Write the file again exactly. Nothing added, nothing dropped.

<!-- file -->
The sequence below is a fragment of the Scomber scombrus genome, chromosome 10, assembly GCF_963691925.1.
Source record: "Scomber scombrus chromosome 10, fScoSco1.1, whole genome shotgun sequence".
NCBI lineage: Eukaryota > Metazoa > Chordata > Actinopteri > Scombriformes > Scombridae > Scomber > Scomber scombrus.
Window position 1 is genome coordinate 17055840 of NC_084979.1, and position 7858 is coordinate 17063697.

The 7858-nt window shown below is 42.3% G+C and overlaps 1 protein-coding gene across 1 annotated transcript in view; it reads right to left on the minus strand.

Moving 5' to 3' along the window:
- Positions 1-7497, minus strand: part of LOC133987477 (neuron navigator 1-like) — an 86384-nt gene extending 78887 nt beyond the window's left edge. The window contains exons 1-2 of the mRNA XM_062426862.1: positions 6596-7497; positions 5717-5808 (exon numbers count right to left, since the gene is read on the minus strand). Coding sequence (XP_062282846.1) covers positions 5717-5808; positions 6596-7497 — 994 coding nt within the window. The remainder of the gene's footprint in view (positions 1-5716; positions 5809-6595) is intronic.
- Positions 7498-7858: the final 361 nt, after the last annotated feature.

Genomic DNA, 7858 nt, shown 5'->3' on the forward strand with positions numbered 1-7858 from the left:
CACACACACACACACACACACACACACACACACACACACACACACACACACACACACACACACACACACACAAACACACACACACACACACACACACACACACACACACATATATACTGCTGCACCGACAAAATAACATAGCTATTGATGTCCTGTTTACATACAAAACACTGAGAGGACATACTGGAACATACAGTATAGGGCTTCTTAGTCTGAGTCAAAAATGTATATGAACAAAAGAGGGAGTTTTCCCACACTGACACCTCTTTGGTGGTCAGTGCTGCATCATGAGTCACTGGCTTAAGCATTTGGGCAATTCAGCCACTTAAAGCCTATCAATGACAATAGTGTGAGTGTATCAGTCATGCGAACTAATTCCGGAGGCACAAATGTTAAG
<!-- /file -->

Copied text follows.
The sequence below is a fragment of the Scomber scombrus genome, chromosome 10, assembly GCF_963691925.1.
Source record: "Scomber scombrus chromosome 10, fScoSco1.1, whole genome shotgun sequence".
NCBI lineage: Eukaryota > Metazoa > Chordata > Actinopteri > Scombriformes > Scombridae > Scomber > Scomber scombrus.
Window position 1 is genome coordinate 17055840 of NC_084979.1, and position 7858 is coordinate 17063697.

The 7858-nt window shown below is 42.3% G+C and overlaps 1 protein-coding gene across 1 annotated transcript in view; it reads right to left on the minus strand.

Moving 5' to 3' along the window:
- Positions 1-7497, minus strand: part of LOC133987477 (neuron navigator 1-like) — an 86384-nt gene extending 78887 nt beyond the window's left edge. The window contains exons 1-2 of the mRNA XM_062426862.1: positions 6596-7497; positions 5717-5808 (exon numbers count right to left, since the gene is read on the minus strand). Coding sequence (XP_062282846.1) covers positions 5717-5808; positions 6596-7497 — 994 coding nt within the window. The remainder of the gene's footprint in view (positions 1-5716; positions 5809-6595) is intronic.
- Positions 7498-7858: the final 361 nt, after the last annotated feature.

Genomic DNA, 7858 nt, shown 5'->3' on the forward strand with positions numbered 1-7858 from the left:
CACACACACACACACACACACACACACACACACACACACACACACACACACACACACACACACACACACACAAACACACACACACACACACACACACACACACACACACATATATACTGCTGCACCGACAAAATAACATAGCTATTGATGTCCTGTTTACATACAAAACACTGAGAGGACATACTGGAACATACAGTATAGGGCTTCTTAGTCTGAGTCAAAAATGTATATGAACAAAAGAGGGAGTTTTCCCACACTGACACCTCTTTGGTGGTCAGTGCTGCATCATGAGTCACTGGCTTAAGCATTTGGGCAATTCAGCCACTTAAAGCCTATCAATGACAATAGTGTGAGTGTATCAGTCATGCGAACTAATTCCGGAGGCACAAATGTTAAG